In January the world learned of the new coronavirus spreading in a province of China. By the end of the month, the United States had its first case in Washington state. Louisiana saw its first positive case in March in New Orleans, and the state soon became a focal point for the nation.
“The general feeling was that medical science would keep this from growing,” Richardson said. “It just surprised people how quickly it spread. When New Orleans became a hot spot it put the emphasis on us.”
As the world began taking precautions to slow the virus, Louisiana followed. By March 12, LSU announced that university classes would go online. Gov. John Bel Edwards announced the next day that K-12 schools would close. On March 16, Richardson instructed AgCenter employees to work from home, and on March 17, all AgCenter offices were closed to visitors.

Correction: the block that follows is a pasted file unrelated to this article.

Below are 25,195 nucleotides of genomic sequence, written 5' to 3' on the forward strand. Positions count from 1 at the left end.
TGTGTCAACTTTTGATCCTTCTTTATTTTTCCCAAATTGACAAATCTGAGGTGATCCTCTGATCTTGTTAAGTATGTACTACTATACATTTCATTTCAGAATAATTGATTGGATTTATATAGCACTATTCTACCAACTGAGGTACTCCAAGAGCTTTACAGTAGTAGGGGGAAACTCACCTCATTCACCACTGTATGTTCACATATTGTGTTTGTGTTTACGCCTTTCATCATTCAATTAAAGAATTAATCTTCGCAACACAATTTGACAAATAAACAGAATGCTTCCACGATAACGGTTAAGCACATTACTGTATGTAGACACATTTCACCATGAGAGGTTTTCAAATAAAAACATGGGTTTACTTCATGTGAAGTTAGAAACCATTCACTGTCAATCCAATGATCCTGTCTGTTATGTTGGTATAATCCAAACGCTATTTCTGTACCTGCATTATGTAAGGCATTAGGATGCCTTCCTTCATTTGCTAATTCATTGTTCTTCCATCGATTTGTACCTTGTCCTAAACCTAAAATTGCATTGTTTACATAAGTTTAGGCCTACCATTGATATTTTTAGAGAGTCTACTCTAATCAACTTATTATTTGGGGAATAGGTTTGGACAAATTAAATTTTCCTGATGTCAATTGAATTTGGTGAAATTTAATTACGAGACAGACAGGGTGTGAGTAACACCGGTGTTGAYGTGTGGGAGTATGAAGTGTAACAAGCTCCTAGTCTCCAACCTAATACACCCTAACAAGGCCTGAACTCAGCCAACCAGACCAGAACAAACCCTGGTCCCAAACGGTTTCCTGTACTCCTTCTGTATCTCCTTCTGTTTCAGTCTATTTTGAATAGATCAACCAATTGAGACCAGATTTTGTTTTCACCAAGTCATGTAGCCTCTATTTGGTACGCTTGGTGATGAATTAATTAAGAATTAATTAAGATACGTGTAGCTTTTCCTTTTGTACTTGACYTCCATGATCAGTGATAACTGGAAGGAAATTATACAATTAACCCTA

In the first week of statewide social distancing, many in Louisiana were searching for answers about how to grocery shop and go about their lives safely. Wenqing “Wennie” Xu, the AgCenter food safety specialist, and Evelyn Watts, the seafood extension specialist for the AgCenter and Louisiana Sea Grant, created a fact sheets, posters and videos to help the community respond to public health concerns.
The fact sheets, available in English and Spanish — and some in Vietnamese — answered concerns for managers and customers of grocery and retail stores and restaurants and seafood processing plants. They gave tips on how to safely deliver and receive food. Another set of tips and posters in multiple languages educated shoppers and employees how to distance themselves from others in stores.